Topic 1(a): Review of Consumer Theory By the same logic, the area under the demand curve as we increase Q from 1 to 2 units tells us the maximum willingness to pay for the second unit. In this case, that area equals $7. Indeed, the area under a D curve between any two quantities tells us the maximum willingness to pay for that additional quantity. P($) 10 8 6 If we consider very small increases in quantity, than the trapezoid representing the willingness to pay has a very small base. 1 2 5 Q In the limit, as we consider tiny increases in Q, the base of the trapezoid goes to zero, and the willingness to pay (per unit) for these tiny increases in Q is just equal to the height of the demand curve. 8

Topic 1(a): Review of Consumer Theory This is the logic behind the second interpretation of the demand curve, that the height at any point tells us how consumers value small Q. As we have seen, this is equivalent to telling us P($) how much the consumer is willing to pay for 10 small Q. We can also think about this as telling us how much additional benefit a consumer would get from a small Q. 8 6 2 Q When we are thinking about the D curve in this way, we will refer to it variously as the: 1. Marginal Value (MV) curve 2. Marginal Willingness to Pay (MWP) curve 3. Marginal Benefit (MB) curve Note that these terms are equivalent! 9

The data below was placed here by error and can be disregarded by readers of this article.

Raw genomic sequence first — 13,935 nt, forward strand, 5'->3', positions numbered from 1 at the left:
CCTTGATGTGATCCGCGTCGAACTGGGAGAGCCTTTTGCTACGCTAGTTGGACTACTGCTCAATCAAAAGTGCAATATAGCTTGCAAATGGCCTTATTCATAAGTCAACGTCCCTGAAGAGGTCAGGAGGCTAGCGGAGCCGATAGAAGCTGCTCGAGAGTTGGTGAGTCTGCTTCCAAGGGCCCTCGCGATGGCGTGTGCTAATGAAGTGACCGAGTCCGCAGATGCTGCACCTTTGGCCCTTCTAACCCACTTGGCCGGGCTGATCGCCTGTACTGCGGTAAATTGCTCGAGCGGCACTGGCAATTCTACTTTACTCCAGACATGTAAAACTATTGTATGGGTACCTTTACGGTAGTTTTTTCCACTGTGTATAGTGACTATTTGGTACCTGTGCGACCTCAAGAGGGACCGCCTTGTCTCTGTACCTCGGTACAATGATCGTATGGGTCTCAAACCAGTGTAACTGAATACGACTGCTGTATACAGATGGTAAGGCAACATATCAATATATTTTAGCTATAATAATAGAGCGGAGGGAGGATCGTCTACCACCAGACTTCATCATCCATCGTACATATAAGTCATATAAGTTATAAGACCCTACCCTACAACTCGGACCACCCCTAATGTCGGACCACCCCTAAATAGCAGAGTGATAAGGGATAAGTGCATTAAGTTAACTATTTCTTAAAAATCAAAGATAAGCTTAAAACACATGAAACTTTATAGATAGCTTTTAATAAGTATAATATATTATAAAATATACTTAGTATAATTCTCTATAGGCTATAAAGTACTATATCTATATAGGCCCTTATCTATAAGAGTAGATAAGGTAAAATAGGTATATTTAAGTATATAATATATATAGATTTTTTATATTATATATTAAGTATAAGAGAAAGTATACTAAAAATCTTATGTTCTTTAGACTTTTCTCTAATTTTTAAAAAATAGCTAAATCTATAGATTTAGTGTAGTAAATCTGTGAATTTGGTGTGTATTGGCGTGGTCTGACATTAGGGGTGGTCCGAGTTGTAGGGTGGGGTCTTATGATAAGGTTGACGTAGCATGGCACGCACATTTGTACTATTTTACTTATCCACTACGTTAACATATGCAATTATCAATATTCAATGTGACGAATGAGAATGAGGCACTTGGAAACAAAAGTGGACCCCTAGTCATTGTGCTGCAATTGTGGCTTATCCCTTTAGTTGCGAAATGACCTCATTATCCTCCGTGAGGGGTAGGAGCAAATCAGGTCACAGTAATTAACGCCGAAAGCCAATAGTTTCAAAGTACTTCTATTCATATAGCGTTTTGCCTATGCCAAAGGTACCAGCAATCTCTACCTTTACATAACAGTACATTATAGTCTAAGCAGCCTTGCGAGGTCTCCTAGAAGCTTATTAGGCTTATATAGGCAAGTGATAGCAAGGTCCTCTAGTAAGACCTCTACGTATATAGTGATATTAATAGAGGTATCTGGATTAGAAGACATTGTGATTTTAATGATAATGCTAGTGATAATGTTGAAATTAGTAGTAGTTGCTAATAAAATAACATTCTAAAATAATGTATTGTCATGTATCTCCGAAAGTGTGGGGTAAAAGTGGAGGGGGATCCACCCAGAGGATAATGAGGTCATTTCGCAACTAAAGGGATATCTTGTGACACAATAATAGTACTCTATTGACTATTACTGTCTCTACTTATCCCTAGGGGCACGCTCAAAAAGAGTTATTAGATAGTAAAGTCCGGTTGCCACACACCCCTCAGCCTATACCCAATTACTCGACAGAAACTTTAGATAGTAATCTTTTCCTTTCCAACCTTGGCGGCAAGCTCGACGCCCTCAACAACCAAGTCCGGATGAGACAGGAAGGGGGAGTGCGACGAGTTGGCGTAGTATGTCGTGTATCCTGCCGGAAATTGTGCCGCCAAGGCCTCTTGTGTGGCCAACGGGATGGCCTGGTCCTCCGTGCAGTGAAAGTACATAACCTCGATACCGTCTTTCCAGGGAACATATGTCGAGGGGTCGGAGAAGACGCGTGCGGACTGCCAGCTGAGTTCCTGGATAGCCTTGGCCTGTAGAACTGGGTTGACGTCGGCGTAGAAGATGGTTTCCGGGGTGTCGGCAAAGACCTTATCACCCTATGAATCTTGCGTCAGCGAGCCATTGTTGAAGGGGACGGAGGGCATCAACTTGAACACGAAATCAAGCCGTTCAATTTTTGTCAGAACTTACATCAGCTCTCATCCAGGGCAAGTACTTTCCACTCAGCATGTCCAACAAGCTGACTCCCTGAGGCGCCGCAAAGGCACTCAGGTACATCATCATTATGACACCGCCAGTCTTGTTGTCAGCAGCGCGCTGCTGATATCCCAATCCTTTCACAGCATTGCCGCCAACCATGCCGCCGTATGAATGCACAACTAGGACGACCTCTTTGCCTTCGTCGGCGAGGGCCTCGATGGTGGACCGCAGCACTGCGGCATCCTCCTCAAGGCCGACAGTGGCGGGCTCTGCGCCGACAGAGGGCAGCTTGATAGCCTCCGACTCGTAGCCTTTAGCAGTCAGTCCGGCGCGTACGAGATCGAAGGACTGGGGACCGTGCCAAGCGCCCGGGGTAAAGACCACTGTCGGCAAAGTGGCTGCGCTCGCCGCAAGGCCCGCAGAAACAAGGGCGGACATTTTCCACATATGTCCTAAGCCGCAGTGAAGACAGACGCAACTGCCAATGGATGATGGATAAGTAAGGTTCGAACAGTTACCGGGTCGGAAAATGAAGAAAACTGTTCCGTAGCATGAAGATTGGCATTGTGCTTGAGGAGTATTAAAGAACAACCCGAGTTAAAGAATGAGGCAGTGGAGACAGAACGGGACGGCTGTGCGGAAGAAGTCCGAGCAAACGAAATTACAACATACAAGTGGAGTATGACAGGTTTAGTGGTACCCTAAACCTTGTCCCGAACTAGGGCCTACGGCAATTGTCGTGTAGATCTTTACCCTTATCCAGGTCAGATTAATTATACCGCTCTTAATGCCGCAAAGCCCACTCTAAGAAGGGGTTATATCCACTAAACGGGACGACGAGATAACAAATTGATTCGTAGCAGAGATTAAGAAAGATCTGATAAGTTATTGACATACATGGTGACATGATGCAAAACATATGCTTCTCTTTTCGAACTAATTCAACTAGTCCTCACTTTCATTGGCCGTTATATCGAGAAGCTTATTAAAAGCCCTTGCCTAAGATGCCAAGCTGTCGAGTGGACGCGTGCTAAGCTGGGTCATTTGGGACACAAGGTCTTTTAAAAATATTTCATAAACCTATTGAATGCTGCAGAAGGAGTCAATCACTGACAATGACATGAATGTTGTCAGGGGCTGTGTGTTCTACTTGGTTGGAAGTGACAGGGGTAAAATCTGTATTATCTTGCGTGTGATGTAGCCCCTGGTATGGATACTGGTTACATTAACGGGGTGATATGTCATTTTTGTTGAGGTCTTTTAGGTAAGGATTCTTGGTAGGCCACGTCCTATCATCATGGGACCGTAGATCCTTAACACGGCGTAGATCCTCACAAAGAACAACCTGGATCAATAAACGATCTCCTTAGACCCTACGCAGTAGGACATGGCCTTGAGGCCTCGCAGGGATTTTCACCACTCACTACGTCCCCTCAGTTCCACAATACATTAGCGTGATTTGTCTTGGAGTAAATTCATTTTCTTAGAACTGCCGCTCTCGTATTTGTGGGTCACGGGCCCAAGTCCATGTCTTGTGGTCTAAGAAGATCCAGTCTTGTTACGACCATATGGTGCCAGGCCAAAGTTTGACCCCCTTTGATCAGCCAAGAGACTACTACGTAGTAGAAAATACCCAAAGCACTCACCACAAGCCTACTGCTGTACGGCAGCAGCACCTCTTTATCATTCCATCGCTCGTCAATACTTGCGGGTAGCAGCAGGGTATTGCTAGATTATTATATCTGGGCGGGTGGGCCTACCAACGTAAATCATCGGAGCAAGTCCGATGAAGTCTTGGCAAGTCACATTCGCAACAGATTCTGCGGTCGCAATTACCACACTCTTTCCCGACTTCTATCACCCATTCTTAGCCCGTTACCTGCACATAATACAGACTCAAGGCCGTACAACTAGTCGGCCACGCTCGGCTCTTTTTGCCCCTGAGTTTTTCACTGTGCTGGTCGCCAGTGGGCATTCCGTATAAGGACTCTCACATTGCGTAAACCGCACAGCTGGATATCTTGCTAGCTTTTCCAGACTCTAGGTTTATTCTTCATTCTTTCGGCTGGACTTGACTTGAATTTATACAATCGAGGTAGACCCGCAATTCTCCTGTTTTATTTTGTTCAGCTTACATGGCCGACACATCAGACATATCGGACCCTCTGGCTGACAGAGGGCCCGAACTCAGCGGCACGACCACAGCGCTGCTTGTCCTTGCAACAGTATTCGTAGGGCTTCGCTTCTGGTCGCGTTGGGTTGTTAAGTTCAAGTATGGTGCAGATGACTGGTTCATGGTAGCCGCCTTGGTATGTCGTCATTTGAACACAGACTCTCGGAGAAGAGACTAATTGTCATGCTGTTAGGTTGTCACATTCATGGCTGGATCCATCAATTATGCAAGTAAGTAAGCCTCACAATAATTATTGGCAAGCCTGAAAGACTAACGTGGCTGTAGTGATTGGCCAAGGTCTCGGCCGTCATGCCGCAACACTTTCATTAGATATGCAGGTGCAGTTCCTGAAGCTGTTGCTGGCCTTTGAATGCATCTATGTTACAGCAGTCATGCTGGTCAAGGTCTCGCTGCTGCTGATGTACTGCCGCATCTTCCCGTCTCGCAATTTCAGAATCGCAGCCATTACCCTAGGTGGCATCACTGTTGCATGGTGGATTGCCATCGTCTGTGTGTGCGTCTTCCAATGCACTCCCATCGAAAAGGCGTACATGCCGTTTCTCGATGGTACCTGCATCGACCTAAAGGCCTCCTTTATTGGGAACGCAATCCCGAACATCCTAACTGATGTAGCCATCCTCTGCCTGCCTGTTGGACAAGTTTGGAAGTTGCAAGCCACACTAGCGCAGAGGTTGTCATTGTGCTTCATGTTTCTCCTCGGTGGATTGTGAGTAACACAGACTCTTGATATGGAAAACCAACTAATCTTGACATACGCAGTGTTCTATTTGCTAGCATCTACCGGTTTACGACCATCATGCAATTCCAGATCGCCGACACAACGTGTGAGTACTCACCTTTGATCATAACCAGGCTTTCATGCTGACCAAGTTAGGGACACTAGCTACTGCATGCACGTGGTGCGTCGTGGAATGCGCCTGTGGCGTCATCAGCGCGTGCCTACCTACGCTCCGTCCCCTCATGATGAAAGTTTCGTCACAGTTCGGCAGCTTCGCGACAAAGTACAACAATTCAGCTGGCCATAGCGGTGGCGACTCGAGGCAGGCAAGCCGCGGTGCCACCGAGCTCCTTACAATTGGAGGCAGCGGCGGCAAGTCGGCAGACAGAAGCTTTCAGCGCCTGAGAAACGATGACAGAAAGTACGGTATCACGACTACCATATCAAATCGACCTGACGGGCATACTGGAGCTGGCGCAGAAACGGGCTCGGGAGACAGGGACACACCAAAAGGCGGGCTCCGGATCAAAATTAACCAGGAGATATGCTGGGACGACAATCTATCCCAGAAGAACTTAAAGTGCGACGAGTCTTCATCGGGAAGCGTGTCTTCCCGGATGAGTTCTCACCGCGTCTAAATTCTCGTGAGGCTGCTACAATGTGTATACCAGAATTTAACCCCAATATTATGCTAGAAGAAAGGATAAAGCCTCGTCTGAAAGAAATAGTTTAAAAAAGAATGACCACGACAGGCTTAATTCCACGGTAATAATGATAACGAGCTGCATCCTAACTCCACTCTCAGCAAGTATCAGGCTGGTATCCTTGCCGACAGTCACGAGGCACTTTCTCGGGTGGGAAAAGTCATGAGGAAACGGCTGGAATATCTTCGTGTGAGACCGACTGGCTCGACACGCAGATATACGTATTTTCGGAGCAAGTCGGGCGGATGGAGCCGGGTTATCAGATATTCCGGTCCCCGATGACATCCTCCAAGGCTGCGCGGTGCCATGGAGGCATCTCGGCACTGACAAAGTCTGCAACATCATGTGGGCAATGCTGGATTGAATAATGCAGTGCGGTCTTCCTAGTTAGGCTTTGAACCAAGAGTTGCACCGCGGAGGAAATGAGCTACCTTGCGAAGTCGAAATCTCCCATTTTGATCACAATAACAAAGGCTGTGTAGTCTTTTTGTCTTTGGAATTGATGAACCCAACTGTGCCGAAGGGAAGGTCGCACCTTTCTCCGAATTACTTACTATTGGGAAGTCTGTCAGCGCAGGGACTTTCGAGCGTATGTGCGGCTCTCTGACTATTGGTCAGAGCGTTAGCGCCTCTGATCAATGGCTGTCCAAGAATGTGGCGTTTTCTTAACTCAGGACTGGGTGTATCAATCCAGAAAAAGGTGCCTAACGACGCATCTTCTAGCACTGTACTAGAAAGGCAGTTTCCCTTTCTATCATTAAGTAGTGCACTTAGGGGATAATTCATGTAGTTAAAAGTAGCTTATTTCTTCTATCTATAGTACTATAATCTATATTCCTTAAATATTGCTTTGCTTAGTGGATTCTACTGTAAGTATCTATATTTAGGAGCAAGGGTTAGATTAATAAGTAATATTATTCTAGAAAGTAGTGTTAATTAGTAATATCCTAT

Topic 1(a): Review of Consumer Theory ii. Measuring consumer well-being using the demand curve. 1 st interpretation of D curve: tells us Q demanded at a given P. 2 nd interpretation of D curve: area under the D curve measures consumer’s willingness to pay for Q 1 units. P($) But, how much did consumer actually have to pay for Q 1? A Expenditure (price times quantity) given by area P 1 Q 1. P 1 consumer willing to pay more than she has to pay. Q 1 Q Difference between willingness to pay and expenditure measures consumer well-being. Definition: consumer surplus (CS) = what a consumer is willing to pay minus what they have to pay = NB from consuming that Q. In the diagram above, the CS from buying Q 1 units at P 1 per unit is equal to the triangle A. 10

Topic 1(a): Review of Consumer Theory iii. Deriving aggregate demand from individual demand Suppose two individuals - A and B - each with D curves drawn below. P P DA Aggregate D DB 3 1 2 4 QA QB 3 5 5 9 At $3, A demands 2 and B demands 3. Aggregate demand at $3 therefore equals 2+ 3 = 5. At $1, A demands 4, B demands 5, and agg. D = 4+5=9. We are horizontally aggregating individual demands to get aggregate demand. 11